• Summary
  • Contents
  • Subject index

Seventeen thought-provoking essays in this sophisticated yet accessible reader demonstrate how political scientists conduct research on law, courts, and the judicial process, and at the same time answer interesting, substantive questions. Illustrating the breadth and depth of judicial politics studies, the essays convey to students the array of contemporary thinking -- both theoretical and methodological -- at work in the field. The book's five parts cover subjects taught in most judicial politics courses. Because each chapter stands alone, instructors have the flexibility of assigning less than the whole book or chapters in a different order. Topics examined range from information used by voters electing judges to the credibility of victims of sexualized violence. Accessible to both undergraduate and graduate students, Contemplating Courts offers fascinating views ...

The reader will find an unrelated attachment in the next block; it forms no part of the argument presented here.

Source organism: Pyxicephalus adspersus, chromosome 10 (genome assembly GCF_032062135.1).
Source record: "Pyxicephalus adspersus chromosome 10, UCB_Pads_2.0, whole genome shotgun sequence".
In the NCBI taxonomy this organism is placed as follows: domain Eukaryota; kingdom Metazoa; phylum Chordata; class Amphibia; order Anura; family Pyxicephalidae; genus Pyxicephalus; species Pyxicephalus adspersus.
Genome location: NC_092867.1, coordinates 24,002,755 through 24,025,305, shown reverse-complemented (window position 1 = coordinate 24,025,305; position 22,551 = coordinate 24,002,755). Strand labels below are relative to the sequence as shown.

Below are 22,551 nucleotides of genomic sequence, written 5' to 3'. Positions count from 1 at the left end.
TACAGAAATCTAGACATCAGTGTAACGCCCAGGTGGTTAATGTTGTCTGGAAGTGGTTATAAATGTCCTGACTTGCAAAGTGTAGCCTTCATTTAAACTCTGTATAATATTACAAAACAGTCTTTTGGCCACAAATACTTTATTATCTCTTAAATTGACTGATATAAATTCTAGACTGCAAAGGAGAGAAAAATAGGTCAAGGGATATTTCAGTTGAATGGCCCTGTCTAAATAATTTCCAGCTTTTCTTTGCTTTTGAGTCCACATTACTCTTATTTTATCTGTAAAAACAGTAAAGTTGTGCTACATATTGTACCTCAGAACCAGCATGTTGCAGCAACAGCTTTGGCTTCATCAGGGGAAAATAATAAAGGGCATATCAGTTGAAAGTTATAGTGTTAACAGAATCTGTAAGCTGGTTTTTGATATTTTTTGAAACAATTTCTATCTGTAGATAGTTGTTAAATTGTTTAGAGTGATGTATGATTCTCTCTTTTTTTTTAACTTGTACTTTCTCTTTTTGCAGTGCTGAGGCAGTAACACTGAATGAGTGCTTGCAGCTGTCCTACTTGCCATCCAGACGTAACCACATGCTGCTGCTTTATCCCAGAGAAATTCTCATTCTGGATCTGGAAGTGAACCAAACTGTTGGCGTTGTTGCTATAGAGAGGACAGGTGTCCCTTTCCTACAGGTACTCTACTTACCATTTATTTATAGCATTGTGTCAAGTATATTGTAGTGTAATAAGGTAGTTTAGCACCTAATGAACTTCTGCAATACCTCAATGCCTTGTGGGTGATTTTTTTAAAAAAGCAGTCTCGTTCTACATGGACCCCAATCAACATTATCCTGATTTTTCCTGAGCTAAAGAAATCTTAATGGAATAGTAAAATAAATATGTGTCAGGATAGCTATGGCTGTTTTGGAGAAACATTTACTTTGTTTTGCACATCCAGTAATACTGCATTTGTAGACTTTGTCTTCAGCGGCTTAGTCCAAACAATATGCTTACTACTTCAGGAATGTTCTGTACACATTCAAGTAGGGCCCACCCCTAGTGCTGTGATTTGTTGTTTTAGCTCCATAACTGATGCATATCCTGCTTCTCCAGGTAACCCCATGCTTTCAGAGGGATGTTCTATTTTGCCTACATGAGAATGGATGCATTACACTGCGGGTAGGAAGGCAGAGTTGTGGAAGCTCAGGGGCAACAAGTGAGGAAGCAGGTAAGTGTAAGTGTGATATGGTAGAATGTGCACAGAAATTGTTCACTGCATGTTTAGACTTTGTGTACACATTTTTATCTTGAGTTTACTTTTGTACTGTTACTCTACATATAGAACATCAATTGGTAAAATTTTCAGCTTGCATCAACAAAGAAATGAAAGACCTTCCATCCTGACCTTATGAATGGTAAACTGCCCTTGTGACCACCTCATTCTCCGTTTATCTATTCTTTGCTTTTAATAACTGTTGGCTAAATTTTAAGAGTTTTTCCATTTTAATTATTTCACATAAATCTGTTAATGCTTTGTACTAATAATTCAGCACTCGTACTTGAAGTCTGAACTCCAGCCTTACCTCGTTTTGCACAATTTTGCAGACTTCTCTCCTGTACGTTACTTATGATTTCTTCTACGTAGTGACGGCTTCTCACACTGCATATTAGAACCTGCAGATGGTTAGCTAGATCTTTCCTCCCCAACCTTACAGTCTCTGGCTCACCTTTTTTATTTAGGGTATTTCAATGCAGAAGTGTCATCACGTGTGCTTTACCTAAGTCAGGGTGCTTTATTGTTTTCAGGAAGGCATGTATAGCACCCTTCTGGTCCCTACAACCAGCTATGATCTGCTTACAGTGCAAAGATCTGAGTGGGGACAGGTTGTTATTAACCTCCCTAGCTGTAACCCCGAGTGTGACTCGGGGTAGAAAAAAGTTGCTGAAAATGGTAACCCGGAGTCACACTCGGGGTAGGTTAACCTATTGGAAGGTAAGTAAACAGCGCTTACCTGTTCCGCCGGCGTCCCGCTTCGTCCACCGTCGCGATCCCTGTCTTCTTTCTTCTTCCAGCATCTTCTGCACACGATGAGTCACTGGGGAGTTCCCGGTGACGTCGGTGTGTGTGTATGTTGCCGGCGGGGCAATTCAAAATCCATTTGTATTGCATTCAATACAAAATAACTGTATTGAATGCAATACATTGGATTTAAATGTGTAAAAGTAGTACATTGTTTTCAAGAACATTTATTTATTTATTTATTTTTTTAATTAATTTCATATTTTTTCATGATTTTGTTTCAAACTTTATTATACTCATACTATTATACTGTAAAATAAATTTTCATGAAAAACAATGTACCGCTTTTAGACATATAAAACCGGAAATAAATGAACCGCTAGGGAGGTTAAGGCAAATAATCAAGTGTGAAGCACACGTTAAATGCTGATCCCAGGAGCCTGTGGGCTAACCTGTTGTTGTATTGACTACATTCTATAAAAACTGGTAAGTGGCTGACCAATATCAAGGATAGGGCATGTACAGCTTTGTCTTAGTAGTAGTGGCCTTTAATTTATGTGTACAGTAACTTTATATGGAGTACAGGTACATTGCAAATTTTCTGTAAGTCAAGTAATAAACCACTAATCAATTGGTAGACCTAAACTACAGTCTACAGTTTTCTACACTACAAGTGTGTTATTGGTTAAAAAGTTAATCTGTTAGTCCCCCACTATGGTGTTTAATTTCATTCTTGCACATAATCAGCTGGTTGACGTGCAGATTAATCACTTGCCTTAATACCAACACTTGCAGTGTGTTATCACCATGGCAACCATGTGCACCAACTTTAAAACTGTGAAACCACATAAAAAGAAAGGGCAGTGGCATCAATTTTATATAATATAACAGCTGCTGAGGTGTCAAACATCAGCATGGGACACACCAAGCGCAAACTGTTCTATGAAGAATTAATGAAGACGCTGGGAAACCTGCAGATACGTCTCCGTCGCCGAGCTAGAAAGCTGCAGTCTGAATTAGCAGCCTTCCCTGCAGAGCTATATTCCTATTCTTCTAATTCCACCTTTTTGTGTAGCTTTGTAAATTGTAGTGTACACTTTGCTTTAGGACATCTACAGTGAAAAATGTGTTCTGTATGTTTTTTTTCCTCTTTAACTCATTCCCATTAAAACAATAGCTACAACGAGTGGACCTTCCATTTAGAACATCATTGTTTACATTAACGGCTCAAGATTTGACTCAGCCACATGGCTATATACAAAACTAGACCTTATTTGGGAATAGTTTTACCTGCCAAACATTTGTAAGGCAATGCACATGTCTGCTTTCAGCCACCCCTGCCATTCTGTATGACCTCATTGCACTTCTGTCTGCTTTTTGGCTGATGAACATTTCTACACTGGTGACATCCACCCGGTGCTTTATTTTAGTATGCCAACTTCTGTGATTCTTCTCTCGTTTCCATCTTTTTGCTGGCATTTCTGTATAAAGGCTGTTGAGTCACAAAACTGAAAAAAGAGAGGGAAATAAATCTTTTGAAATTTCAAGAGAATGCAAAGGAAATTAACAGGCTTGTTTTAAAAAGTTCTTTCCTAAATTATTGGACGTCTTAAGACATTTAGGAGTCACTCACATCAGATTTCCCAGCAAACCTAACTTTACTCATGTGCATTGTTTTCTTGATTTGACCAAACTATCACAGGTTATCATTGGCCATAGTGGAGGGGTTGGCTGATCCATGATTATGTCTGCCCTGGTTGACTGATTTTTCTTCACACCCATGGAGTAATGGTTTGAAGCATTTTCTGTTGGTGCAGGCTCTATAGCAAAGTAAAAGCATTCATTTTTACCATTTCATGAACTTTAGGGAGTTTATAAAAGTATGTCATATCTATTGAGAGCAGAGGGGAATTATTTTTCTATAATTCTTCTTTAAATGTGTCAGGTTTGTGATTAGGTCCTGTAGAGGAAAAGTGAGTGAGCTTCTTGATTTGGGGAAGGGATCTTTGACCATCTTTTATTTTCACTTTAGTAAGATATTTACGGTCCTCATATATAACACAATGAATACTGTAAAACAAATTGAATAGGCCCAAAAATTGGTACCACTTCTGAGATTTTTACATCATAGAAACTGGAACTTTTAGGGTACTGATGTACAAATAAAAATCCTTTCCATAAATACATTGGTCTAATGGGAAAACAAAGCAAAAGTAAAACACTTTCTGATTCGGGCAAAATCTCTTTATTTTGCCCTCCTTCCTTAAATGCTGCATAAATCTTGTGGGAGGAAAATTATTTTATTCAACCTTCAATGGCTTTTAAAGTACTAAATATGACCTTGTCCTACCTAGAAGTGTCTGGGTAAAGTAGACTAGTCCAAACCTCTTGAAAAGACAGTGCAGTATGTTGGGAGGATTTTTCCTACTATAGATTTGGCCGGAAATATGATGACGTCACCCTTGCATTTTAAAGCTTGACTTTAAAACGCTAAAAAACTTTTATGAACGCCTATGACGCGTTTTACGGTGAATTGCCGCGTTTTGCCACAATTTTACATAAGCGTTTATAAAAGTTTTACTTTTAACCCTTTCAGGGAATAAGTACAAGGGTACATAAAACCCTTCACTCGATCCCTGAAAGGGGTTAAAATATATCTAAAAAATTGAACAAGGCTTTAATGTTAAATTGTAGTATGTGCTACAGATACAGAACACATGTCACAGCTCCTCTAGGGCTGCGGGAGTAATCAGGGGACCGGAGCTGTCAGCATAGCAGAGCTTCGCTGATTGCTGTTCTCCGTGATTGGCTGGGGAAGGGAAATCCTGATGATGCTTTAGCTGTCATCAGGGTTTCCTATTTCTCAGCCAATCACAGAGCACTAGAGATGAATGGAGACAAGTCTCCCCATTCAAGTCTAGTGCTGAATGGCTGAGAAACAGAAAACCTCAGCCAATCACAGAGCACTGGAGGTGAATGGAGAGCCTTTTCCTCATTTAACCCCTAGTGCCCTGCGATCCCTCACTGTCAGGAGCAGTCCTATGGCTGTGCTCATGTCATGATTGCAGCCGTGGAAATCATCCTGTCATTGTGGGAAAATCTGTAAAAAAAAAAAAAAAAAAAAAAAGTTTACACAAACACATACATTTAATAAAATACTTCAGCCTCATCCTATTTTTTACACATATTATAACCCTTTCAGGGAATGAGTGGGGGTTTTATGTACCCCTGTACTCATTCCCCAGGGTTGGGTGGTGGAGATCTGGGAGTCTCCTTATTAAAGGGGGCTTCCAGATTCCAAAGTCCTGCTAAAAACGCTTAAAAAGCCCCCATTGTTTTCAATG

The Mysterious Case of Establishment Clause Litigation: How Organized Litigants Foiled Legal Change
The mysterious case of establishment clause litigation: How organized litigants foiled legal change
JosephF.Kobylka

According to Arthur Conan Doyle's classic literary figure Sherlock Holmes, in solving a crime, “when you have eliminated the impossible, whatever remains, however improbable, must be the truth” (Doyle 1930, 111). In important ways, Holmes also could have been describing the task confronting social scientists. Quite often scholarly research resembles detective work: when we observe patterns of social behavior that deviate from what we would normally expect, we set up a list of suspects (sometimes called hypotheses) that could explain the deviation. With those suspects in hand, we often proceed just as Holmes described: eliminate the impossible and accept whatever ...

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